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Polly wants a Zoom call! Scientists teach parrots to make video calls

Most species of parrots are social creatures in the wild. In captivity, they have to rely on their boring human owners for company. So a group of researchers from Northeastern University, in collaboration with scientists from MIT, and the University of Glasgow, decided to teach the birds to call one another on tablets and smartphones and see what happens.

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The research team gathered a group of 18 parrots across a range of species and their volunteer caregivers to use tablets and smartphones to video-call one another on Facebook Messenger. Three dropped out early due to reacting poorly, e.g. signs of fear or aggression, but the remaining 15 parrots completed the three-month-long study, and it seems they enjoyed the interactions.

As a matter of fact, the ability to approximate communication behavior in the wild using the video calls improved their behavior and, it is speculated, their well-being.

The parrots were taught to initiate up to two calls lasting a maximum of five minutes each by using their beaks to tap the screen during coordinated three-hour sessions.

First, the birds were taught to ring a bell to signal that they wanted to make a call. Once they have learned to use the tablet interface, they were not given treats to remove the possibility that they would ring the bell just for the treat.

That is because the main question was not whether the intelligent avians can be taught to make calls, but whether will they do so willingly.

As evidenced by the delighted squawks and head bobs recorded by the researchers, the answer is a resounding “yes”.

“Some strong social dynamics started appearing,” said Rébecca Kleinberger, an assistant professor at Northeastern who led the study.

The parrots seemed aware that it was a real fellow parrot that they saw on screen. And not only did the caregivers report that the experience appeared positive for the birds, but some have learned new skills, such as foraging, new vocalizations and even flying, from their new friends.

Since the parrots could only make two calls that were daily limited in time, they developed some strong preferences as to whom they wanted to spend the precious video call time with already during the preliminary pilot study.

Jennifer Cunha, a parrot behaviorist and Kleinberger’s fellow Northeastern researcher, said that Ellie, her Goffin’s cockatoo, formed a strong friendship with a California-based African gray named Cookie.

“It’s been over a year and they still talk,” Cunha says.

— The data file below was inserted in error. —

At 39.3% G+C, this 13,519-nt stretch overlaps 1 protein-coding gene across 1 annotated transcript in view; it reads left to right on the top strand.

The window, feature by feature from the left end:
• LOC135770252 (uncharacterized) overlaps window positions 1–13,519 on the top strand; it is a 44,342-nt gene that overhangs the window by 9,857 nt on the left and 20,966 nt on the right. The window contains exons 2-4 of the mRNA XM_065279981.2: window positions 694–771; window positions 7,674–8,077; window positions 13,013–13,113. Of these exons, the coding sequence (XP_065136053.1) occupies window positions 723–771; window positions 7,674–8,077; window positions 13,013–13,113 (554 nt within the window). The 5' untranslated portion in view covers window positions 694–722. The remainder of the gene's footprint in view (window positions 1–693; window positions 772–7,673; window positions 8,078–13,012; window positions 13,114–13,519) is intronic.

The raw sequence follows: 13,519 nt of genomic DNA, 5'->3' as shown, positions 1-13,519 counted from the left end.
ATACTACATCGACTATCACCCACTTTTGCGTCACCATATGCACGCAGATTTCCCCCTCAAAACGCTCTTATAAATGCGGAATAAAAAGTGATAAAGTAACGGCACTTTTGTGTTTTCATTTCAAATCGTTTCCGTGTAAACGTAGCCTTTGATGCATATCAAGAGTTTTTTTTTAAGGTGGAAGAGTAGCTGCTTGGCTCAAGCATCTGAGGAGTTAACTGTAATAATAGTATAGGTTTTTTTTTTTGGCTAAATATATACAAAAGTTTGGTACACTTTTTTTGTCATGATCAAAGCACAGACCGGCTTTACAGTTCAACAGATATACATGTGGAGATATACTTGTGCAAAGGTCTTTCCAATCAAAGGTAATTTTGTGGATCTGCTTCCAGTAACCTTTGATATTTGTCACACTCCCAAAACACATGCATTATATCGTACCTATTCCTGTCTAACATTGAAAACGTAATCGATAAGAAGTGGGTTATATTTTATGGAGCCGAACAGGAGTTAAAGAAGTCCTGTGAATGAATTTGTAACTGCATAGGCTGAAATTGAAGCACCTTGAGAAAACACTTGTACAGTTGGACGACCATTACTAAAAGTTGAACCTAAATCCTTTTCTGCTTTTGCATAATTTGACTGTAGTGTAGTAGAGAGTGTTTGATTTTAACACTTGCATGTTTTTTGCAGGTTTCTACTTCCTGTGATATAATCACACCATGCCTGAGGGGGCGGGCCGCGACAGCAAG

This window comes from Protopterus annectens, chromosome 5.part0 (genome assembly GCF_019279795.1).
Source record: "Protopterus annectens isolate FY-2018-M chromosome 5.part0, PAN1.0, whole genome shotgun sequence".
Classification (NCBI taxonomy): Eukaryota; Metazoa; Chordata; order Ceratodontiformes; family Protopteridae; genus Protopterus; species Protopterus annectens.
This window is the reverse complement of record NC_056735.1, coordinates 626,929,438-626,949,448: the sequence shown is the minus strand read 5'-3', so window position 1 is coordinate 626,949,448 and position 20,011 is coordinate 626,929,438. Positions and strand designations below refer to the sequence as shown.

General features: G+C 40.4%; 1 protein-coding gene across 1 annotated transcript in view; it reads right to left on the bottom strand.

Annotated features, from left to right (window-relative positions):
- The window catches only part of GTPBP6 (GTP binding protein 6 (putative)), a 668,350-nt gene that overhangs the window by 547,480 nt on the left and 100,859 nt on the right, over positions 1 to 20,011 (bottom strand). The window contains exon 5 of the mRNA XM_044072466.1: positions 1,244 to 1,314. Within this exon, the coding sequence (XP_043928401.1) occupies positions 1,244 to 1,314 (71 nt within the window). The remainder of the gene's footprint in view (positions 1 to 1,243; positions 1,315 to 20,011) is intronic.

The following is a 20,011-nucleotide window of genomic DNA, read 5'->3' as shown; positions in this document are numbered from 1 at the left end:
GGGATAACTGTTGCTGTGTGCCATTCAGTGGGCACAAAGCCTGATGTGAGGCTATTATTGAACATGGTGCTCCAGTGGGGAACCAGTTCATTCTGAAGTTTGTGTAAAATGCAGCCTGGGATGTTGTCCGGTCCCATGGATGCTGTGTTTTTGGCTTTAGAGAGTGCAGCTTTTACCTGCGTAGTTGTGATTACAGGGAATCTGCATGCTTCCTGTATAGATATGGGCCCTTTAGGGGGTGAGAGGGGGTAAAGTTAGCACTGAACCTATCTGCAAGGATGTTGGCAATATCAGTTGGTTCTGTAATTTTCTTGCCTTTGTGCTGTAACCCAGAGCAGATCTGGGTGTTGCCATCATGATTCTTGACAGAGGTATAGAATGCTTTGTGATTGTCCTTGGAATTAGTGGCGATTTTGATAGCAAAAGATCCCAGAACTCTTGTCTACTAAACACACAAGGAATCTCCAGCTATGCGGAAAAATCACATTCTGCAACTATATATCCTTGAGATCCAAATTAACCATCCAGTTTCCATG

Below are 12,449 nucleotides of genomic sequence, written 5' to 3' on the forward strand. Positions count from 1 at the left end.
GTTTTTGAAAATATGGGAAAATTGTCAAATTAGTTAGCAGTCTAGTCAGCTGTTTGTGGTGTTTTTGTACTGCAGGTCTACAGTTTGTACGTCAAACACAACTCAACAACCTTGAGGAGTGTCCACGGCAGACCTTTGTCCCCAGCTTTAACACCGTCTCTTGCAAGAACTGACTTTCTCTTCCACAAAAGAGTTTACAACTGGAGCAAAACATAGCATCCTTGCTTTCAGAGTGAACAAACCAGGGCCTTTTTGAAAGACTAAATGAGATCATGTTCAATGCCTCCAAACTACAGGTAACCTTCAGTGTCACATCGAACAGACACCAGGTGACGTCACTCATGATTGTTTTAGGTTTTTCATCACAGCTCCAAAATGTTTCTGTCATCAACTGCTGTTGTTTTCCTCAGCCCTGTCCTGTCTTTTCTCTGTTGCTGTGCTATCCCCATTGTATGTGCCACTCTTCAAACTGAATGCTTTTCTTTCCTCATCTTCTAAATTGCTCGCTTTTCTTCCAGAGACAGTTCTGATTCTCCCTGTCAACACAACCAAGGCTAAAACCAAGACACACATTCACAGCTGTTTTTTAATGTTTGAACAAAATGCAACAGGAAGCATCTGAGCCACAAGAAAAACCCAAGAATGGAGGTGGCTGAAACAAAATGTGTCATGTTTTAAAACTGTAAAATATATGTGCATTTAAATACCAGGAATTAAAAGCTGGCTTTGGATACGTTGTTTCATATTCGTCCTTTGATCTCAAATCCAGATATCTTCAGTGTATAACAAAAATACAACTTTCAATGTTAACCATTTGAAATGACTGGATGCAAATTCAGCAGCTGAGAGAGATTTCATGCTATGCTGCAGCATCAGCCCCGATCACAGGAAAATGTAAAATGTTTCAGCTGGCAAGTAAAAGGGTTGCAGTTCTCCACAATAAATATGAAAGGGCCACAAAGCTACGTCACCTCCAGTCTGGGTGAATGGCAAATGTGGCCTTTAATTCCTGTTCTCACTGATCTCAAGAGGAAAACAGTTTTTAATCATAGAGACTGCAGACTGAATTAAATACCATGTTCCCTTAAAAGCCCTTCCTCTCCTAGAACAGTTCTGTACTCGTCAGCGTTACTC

Those parrots that initiated the most calls were also the most likely to receive calls from others, suggesting a reciprocal dynamic, not unlike human socialization works.

All in all, the study suggests that video calls can improve a pet parrot’s quality of life.

As Kleinberger explains, parrots are not domesticated in the same way as dogs, cats, and horses, which have lived by humans’ side for millennia.

“We’re not saying you can make them as happy as they would be in the wild,” she says. “We’re trying to serve those who are already [in captivity].”

This includes birds that for some reason, such as disease, cannot be physically close to other birds.

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Two elderly, sickly male macaws, who have barely ever seen another representative of thor species, formed a deep bond, enthusiastically dancing and singing together, and when one would move out of the frame, the other would begin calling “Hi! Come here! Hello!”

“It really speaks to how cognitively complex these birds are and how much ability they have to express themselves,” said Ilyena Hirskyj-Douglas, an assistant professor at the University of Glasgow. “It was really beautiful, those two birds, for me.”

Any owner of a parrot knows how extraordinarily intelligent they are. Some species have even demonstrated cognitive capabilities equal to that of an early-elementary-aged child.

The researchers, however, warn parrot owners not to attempt to replicate the experiment on their own. Not all birds react positively, and interactions unmediated by an expert handler could result in fear, even violence, and property damage to the touch screen.

This is not the first time the research team at Northeastern deployed computer interaction to enrich and understand the lives of animals. Their earlier studies involved such species as dogs and orcas

The original Northeastern articles, along with video footage an pictures of pretty birdies available here.

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